Meridia Health System in Cleveland plans to merge with Cleveland Clinic Foundation. The not-for-profit system had earlier rejected offers from for-profit suitors Columbia/HCA Healthcare Corp., Primary Health Systems and Tenet Healthcare Corp. The decision had come down to Cleveland Clinic and another local not-for-profit, University Hospitals Health System. Meridia cited Cleveland Clinic's international reputation as a multispecialty academic medical center. Meridia and the foundation are now drafting a final agreement and expect to complete the merger process by year-end or early 1997.
Tenet Healthcare Corp. has entered negotiations with Palm Springs, Calif.-based Desert Hospital District for a long-term operating lease of Desert Hospital. Tenet officials indicated late last week the company would sign a letter of intent after ratification is received from Desert's board and that a takeover would be completed within 90 days of signing. Santa Barbara, Calif.-based Tenet operates 130-bed John F. Kennedy Medical Center in nearby Indio, Calif. The 398-bed Desert Hospital has lost $9.6 million since 1994. It had been seeking an alliance or merger for several months.
The chief executive of Fresno-based Community Hospitals of California left the organization last week after his contract was not renewed by its board of directors. A spokesman said Bruce M. Perry headed Community for the past five years. He wouldn't say why Perry's contract wasn't renewed, other than to indicate it was part of a restructuring effort. Phil Hinton, M.D., who previously held a senior management position at Community, has been named interim CEO. Aside from Perry, John Thomas, head of Community's marketing department, and two other executives were let go. Community operates five hospitals in central California. It took over management of Valley Medical Center of Fresno from Fresno County on Oct. 1.
One of the last large regional buying groups, AllHealth of Harrisburg, Pa., will transfer about $150 million in annual purchases to a VHA subsidiary as of Nov. 1. The affiliation covers pharmacy and materials management contracts. AllHealth serves about 300 hospitals in the mid-Atlantic states. It will maintain its membership in MAGNET, another regional group. It also will continue to provide roughly $350 million in various services, such as dietary purchasing, human resources and insurance. Many regional groups, seeking greater leverage with vendors, are joining larger national buying groups such as Irving, Texas-based VHA (Sept. 23, p. 54). VHA subsidiary HealthCare Purchasing Partners now represents five smaller groups and an estimated $750 million in annual purchases.
New York City health officials last week released a summary of proposed terms and conditions for leasing Coney Island Hospital to Wayne Pa.-based Primary Health Systems. Contrary to a letter of intent signed in June, the proposal establishes a 99-year lease period, instead of 45 years, and allows PHS-NY, the for-profit chain's New York affiliate, to renew for an additional 99 years. At closing, PHS-NY would pay $42.1 million to the New York City Health and Hospitals Corp., which currently operates Coney Island. The 10-page summary outlines the company's healthcare service and indigent-care obligations in broad terms, raising "serious questions" about how the poor and uninsured will be treated, said Judy Wessler, a representative of the Commission on the Public's Health System. A public hearing on the deal will be held at Coney Island this week .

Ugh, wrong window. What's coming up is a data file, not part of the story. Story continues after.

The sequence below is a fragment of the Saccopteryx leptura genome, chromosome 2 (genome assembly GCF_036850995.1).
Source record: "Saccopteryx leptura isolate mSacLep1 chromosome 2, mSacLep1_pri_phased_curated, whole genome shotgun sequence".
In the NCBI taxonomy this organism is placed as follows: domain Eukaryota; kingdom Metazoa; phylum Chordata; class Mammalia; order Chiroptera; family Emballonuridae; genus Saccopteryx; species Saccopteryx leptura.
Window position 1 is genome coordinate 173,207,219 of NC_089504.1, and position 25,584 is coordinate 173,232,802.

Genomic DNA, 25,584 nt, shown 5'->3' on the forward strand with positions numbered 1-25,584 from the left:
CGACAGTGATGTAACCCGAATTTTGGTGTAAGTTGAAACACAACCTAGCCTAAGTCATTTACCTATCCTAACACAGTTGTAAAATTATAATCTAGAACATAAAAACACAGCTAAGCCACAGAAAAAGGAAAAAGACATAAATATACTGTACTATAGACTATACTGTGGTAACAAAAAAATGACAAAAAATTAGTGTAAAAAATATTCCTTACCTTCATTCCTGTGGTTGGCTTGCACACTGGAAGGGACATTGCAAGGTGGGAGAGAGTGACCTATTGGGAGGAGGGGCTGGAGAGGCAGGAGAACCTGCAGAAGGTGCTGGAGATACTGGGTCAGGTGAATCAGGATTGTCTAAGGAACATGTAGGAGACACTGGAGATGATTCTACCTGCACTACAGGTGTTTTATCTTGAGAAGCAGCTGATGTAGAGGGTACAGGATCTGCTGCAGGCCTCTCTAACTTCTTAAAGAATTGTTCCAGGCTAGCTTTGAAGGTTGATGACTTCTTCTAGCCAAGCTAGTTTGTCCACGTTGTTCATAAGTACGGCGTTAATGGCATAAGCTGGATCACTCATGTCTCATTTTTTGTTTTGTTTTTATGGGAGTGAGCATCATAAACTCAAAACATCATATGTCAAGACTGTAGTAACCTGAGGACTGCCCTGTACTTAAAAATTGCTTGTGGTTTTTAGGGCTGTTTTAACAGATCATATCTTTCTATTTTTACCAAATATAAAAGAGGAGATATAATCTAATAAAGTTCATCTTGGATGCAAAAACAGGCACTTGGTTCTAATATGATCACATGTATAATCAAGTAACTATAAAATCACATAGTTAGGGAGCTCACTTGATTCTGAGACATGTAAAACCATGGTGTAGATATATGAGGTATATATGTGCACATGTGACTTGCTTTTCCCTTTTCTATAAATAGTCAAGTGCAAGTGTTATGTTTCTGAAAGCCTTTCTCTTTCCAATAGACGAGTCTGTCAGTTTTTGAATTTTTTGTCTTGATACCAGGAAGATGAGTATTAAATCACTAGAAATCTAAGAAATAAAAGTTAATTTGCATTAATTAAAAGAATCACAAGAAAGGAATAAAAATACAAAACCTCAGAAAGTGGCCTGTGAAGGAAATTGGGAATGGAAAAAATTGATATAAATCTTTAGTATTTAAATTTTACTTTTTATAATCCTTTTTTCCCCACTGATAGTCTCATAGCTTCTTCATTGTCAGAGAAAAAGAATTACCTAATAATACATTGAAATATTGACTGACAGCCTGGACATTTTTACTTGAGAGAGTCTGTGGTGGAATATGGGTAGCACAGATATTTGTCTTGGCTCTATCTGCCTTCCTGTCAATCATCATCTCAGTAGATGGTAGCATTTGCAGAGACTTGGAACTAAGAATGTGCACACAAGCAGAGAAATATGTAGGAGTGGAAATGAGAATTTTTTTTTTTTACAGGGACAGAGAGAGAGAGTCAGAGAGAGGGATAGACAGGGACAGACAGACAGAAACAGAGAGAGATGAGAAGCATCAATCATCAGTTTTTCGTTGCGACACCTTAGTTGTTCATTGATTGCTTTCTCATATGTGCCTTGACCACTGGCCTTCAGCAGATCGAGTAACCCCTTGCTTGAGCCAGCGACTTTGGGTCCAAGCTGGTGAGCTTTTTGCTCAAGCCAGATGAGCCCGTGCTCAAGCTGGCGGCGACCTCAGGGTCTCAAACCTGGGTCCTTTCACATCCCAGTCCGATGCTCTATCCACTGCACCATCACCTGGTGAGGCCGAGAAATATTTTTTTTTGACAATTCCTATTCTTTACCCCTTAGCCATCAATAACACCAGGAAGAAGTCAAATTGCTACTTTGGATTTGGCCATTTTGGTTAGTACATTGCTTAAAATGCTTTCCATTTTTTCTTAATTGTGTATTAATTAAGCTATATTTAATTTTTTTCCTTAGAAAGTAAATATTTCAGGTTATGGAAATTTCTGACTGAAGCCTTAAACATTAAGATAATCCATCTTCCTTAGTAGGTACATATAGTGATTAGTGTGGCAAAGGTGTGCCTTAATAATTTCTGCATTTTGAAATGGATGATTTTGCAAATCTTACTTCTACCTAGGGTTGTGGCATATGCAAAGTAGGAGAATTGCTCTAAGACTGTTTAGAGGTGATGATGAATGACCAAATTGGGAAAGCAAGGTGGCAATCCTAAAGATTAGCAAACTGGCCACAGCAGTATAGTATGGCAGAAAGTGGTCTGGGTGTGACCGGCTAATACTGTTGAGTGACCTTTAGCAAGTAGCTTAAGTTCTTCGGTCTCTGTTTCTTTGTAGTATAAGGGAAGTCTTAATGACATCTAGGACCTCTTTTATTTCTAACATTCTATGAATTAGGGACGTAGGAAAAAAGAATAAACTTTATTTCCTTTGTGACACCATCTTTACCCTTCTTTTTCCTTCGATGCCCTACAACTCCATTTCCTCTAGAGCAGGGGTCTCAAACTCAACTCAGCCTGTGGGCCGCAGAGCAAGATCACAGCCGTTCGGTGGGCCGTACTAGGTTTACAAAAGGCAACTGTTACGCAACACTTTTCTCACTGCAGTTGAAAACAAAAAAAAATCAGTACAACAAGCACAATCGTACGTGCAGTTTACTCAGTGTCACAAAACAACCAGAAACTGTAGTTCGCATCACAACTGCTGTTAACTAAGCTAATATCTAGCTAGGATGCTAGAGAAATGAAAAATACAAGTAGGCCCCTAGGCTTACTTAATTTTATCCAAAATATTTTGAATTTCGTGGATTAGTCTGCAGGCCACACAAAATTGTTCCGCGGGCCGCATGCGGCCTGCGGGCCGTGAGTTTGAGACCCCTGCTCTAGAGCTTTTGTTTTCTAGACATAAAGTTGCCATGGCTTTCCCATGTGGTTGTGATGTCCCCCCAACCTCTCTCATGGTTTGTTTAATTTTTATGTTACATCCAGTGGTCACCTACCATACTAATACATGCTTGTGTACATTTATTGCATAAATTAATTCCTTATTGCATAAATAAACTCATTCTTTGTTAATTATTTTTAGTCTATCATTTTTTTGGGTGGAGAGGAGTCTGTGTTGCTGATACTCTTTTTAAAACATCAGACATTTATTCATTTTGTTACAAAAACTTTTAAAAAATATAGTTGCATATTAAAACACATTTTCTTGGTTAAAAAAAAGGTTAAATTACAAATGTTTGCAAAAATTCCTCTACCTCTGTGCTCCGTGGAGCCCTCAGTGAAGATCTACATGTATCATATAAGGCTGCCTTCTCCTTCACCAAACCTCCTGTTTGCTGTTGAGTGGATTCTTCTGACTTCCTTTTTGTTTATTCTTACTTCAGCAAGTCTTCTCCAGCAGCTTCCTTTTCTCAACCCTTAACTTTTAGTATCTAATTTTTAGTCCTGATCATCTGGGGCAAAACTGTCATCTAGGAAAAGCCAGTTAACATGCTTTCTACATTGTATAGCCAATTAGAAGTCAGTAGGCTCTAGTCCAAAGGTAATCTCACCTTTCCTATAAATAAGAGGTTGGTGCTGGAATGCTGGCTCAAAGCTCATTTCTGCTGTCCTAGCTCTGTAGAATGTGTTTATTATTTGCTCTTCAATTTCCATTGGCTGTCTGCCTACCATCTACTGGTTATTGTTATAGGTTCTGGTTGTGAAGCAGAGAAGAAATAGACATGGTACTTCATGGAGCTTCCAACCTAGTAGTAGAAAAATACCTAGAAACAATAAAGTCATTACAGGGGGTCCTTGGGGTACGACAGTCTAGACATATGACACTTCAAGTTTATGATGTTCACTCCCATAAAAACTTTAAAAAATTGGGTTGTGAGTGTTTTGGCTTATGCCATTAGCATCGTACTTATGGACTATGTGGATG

Saratoga Community Hospital, a 198-bed facility in Detroit, will become a subsidiary of Detroit-based St. John Health System under an agreement reached last week. Saratoga, on the city's northeast side, has $57 million in assets, including several subsidiaries. In 1995, it had net income of $1.3 million on revenues of $86.3 million. St. John had net income of $27.8 million on revenues of $468.6 million for the same period. The acquisition gives St. John a total of seven hospitals in the Detroit area, plus 32 freestanding medical and specialty centers.
Loyola University Medical Center in suburban Chicago said last week it will receive a $10 million donation from Ronald McDonald House Charities to go toward expanding the hospital's pediatric care. It's the largest "non-estate gift" ever given to the medical center or its parent, Loyola University. Ronald McDonald House Charities is an affiliate of McDonald's Corp., based in nearby Oak Brook, Ill. Loyola said it would reward the donor's generosity by renaming the pediatric part of the facility "Ronald McDonald Children's Hospital of Loyola University Medical Center." The children's hospital doesn't have a separate building or campus but is located within the Loyola medical center and managed by a committee of the medical center's board of directors. Loyola began its children's hospital renovation last year by developing a new $3.5 million pediatric intensive-care unit, which is scheduled to open later this month.